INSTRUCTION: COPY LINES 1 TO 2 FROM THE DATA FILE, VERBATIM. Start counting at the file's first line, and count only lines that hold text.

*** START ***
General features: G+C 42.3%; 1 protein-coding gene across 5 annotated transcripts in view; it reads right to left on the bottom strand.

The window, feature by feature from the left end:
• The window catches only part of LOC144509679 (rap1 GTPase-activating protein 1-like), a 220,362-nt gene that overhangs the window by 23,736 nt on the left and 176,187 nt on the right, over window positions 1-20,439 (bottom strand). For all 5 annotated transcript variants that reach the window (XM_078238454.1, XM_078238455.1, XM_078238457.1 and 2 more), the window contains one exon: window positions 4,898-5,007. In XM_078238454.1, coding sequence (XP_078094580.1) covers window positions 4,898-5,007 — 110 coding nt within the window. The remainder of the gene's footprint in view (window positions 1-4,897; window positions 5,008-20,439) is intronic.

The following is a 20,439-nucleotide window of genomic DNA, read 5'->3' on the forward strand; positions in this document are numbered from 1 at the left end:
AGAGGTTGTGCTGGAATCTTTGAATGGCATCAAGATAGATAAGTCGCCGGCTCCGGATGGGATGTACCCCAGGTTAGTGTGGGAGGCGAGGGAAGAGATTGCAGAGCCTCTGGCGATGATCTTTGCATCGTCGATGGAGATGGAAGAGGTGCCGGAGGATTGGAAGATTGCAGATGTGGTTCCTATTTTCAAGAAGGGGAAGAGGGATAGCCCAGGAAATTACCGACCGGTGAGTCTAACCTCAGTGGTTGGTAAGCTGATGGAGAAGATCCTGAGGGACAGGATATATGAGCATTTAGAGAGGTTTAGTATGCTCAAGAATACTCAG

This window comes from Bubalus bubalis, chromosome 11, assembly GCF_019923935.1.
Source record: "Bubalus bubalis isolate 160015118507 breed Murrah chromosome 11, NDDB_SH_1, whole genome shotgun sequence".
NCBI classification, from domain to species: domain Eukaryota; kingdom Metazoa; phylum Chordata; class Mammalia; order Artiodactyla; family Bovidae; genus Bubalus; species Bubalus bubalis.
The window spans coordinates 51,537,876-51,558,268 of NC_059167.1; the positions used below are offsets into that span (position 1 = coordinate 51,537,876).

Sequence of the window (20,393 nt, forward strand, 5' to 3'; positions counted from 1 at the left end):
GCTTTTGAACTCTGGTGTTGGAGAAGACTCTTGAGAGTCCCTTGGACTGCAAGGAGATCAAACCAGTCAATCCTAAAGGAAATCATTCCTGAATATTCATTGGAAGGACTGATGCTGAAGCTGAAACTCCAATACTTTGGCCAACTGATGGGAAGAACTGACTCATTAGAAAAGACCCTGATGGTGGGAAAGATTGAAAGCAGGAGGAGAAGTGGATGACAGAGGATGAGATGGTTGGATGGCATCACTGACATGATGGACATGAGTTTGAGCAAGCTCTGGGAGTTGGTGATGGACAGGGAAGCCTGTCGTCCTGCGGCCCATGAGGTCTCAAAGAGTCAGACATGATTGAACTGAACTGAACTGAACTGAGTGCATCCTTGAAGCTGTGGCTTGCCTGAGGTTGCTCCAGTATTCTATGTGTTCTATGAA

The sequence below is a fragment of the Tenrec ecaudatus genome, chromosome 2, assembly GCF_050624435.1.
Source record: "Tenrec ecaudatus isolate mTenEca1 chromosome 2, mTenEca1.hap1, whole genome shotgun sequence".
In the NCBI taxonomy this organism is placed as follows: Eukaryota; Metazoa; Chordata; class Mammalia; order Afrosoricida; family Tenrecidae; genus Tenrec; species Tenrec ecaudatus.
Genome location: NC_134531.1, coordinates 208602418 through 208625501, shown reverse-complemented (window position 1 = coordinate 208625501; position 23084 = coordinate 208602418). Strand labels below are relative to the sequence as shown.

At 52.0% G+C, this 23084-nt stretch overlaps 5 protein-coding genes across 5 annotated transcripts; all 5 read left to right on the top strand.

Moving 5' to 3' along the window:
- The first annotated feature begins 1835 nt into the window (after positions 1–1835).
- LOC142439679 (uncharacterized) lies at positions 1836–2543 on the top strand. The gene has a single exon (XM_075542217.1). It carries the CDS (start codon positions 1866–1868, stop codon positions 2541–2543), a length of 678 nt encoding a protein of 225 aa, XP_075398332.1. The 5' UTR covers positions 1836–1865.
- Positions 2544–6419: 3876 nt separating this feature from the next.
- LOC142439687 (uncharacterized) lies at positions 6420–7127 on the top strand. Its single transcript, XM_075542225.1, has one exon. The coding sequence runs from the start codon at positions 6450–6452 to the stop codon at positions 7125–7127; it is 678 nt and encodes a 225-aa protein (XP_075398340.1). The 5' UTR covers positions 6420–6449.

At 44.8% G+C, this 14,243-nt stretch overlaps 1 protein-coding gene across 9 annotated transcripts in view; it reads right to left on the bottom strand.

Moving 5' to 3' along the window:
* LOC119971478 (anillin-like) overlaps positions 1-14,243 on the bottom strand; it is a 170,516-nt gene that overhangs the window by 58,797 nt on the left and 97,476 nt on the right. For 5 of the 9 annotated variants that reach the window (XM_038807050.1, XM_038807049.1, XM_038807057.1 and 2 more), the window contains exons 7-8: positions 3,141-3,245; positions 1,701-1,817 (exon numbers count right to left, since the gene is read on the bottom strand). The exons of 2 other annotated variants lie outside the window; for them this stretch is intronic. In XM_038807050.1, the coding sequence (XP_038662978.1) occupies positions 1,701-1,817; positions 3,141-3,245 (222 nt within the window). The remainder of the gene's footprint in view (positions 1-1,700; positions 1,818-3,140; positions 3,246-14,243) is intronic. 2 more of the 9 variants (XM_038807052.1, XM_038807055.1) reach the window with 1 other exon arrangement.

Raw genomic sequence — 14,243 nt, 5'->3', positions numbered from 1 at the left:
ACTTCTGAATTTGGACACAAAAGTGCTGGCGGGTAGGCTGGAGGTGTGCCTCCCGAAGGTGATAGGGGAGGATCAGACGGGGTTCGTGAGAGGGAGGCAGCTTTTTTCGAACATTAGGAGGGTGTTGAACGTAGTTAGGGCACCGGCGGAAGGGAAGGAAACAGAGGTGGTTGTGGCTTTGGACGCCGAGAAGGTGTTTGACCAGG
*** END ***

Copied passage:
General features: G+C 42.3%; 1 protein-coding gene across 5 annotated transcripts in view; it reads right to left on the bottom strand.

The window, feature by feature from the left end: